I Have a Two-Headed Quarter, But I Can’t Retire on It [VIDEO]
My dad was a world-class coin collector. While I have a few remaining from his collection, he was forced to sell a great many of them a long time ago to help pay for healthcare costs.
But I managed to save a few.
And when I heard about these new 2020 quarters that have bats on them, all I could think about was how Dad, if he were alive today, would scour the four corners of the earth for every one of them.
Yes, of course, that's an exaggeration, but he was just about that serious when it came to coins. You should've seen him when the Sacajawea dollars came out. Lord.
So I can't help but wonder what he'd think about me getting a two-headed, or double headed quarter in change.
Had to do the video for the purposes of authentication because, well, you just can't get BOTH sides of a coin in one picture. It's really impossible.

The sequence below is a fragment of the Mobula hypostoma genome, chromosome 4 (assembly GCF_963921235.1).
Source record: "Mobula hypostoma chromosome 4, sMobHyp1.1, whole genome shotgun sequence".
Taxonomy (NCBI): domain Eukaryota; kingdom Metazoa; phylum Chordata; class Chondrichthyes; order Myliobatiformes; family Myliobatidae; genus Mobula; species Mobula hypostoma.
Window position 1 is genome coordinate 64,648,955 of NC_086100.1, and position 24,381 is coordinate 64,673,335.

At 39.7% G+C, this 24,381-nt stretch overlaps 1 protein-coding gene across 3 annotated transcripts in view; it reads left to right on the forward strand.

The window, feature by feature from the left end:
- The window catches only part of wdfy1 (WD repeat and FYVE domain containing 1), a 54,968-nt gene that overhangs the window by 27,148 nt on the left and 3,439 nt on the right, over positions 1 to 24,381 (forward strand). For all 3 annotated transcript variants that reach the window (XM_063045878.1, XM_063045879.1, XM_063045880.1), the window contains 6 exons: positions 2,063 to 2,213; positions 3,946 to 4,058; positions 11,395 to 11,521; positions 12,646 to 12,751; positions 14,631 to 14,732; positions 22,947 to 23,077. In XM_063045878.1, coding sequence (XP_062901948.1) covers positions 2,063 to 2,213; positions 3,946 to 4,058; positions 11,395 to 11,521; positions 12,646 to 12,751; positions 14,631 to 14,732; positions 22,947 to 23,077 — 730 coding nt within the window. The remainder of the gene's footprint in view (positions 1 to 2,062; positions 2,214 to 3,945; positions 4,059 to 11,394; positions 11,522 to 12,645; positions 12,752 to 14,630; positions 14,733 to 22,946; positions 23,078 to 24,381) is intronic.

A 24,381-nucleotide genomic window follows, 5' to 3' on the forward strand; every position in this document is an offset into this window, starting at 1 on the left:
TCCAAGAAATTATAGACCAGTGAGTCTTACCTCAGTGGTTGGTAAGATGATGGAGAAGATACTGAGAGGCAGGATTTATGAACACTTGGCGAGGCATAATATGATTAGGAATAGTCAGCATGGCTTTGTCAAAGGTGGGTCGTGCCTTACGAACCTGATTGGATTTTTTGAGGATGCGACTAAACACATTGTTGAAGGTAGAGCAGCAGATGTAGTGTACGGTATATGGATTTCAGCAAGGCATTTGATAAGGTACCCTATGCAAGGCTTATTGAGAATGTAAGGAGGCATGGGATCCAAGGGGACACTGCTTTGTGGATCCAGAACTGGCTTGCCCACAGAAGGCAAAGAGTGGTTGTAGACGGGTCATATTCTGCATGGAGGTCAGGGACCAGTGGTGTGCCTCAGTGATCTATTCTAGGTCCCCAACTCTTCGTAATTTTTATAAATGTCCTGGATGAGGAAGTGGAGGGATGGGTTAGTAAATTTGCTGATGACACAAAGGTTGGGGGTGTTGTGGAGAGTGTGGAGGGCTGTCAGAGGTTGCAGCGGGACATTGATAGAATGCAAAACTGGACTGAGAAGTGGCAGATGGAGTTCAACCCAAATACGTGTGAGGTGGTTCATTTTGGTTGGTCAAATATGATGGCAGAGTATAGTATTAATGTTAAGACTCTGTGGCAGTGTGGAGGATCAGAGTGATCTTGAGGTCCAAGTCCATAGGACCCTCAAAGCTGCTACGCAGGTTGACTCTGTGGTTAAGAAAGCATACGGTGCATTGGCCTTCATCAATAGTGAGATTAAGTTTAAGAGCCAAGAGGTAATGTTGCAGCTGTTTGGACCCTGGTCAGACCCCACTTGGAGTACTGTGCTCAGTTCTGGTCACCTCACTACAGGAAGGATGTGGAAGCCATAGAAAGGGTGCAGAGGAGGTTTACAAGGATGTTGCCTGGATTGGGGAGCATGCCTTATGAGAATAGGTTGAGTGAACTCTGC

But how cool IS that? I've never seen one before, so naturally I rushed to Google to see what I have on my hands here.
As it turns out, not much. A two-headed coin (any of them we have in circulation) is only worth anywhere between $3 and $10, according to TheSpruceCrafts.com. So I can forget about the retirement fund, that new Maserati, or, well, a toaster, for that matter.
What's more, the U.S. Mint can't even MAKE a two-headed (or two-tailed) coin. Its production processes make it virtually impossible. So, someone with the proper equipment had to make this happen.
I don't imagine this would go over too well at a football game, do you?